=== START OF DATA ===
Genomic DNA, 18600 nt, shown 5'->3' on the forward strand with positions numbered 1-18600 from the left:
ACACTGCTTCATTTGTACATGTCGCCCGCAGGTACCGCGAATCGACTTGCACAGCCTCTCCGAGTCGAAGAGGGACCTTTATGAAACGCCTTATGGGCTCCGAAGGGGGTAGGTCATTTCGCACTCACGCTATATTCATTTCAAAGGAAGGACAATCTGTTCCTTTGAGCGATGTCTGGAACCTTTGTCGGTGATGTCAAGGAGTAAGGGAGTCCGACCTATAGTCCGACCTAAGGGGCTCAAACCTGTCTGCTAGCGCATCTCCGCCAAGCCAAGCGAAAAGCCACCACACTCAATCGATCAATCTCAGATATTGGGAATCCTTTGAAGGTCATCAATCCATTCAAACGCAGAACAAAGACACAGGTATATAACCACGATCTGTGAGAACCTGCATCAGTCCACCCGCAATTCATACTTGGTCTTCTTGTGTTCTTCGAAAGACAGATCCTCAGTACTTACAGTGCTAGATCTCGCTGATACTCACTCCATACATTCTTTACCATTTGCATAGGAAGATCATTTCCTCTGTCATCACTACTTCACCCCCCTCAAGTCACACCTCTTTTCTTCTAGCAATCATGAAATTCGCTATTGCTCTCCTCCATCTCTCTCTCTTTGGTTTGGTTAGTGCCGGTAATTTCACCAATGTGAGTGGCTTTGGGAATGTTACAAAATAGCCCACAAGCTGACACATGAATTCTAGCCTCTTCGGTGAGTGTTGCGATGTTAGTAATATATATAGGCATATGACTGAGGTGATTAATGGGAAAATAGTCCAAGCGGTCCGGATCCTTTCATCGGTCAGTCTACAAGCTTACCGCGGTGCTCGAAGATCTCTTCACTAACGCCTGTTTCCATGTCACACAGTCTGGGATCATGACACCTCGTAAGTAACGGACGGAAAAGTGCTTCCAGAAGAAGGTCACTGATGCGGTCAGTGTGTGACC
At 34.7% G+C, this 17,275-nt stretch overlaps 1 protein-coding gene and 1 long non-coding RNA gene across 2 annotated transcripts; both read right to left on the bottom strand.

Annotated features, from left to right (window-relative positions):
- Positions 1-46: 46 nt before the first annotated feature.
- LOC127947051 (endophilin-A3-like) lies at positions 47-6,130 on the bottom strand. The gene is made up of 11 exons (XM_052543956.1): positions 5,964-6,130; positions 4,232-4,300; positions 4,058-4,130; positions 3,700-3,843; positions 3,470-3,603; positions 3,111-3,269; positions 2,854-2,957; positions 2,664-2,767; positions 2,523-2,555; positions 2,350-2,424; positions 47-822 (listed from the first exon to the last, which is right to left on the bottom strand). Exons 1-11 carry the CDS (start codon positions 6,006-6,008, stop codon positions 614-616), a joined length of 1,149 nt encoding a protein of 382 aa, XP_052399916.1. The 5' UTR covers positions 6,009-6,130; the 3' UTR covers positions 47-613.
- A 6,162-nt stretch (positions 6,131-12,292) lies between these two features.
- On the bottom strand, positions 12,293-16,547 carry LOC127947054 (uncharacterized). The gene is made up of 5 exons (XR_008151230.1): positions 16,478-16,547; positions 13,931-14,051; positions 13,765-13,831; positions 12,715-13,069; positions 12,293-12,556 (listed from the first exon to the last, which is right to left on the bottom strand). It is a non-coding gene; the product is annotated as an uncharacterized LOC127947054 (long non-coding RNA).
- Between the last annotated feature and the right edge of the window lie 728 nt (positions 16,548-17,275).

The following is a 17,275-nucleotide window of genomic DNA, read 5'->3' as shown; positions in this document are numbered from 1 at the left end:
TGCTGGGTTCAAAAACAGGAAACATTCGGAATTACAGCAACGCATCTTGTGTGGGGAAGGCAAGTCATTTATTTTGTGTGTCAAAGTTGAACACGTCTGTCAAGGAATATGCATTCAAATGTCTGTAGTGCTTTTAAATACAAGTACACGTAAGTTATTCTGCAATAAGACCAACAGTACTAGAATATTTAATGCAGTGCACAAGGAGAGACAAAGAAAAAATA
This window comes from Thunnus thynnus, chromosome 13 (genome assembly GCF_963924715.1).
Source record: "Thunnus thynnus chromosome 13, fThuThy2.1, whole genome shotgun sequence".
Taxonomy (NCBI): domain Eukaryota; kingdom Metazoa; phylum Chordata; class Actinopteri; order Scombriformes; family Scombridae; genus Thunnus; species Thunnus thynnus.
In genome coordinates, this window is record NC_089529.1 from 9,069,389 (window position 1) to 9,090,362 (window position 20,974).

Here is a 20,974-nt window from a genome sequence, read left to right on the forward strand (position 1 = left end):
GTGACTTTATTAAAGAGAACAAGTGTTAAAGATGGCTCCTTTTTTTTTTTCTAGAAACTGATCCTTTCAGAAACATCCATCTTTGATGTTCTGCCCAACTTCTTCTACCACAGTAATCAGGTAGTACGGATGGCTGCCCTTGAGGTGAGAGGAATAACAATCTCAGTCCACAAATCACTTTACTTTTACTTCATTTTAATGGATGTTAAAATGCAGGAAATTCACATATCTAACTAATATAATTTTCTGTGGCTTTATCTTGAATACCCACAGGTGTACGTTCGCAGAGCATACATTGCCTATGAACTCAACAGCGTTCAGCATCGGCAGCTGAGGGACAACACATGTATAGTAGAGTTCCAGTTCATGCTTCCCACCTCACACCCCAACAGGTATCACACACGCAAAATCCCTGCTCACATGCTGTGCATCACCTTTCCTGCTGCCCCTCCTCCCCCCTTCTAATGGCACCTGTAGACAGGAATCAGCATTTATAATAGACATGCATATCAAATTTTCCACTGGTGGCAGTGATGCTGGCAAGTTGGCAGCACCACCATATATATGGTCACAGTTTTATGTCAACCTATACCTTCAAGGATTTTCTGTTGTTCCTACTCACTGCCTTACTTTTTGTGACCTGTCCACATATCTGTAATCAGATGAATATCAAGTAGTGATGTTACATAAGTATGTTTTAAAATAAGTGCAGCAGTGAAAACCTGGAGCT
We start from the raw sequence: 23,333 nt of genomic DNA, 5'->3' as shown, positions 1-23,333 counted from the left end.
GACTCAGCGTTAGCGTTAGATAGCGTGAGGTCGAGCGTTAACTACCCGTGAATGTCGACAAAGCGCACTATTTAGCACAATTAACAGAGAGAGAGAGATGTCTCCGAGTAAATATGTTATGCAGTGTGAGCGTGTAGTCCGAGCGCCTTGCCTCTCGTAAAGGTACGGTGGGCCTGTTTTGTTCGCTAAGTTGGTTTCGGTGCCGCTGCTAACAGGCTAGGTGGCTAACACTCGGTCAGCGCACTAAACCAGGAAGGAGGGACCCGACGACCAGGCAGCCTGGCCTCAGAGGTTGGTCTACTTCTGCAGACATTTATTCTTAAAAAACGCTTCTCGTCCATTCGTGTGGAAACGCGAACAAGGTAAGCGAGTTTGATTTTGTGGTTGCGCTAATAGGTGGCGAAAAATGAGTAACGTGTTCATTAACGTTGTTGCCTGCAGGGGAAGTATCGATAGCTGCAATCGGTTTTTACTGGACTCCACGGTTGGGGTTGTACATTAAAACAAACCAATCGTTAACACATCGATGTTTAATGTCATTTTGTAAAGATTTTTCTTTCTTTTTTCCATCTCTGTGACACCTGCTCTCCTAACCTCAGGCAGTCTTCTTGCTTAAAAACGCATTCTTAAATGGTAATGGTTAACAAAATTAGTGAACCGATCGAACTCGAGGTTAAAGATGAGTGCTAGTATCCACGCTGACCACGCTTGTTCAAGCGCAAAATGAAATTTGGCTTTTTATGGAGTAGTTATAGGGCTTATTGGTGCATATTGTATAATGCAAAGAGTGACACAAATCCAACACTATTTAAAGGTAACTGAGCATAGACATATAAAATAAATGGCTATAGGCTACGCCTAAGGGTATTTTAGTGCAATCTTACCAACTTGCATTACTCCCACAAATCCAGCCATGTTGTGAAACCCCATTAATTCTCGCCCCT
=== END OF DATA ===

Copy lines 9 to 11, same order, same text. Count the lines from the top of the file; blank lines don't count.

- Between the last annotated feature and the right edge of the window lie 728 nt (positions 16,548-17,275).

The following is a 17,275-nucleotide window of genomic DNA, read 5'->3' as shown; positions in this document are numbered from 1 at the left end:
TGCTGGGTTCAAAAACAGGAAACATTCGGAATTACAGCAACGCATCTTGTGTGGGGAAGGCAAGTCATTTATTTTGTGTGTCAAAGTTGAACACGTCTGTCAAGGAATATGCATTCAAATGTCTGTAGTGCTTTTAAATACAAGTACACGTAAGTTATTCTGCAATAAGACCAACAGTACTAGAATATTTAATGCAGTGCACAAGGAGAGACAAAGAAAAAATA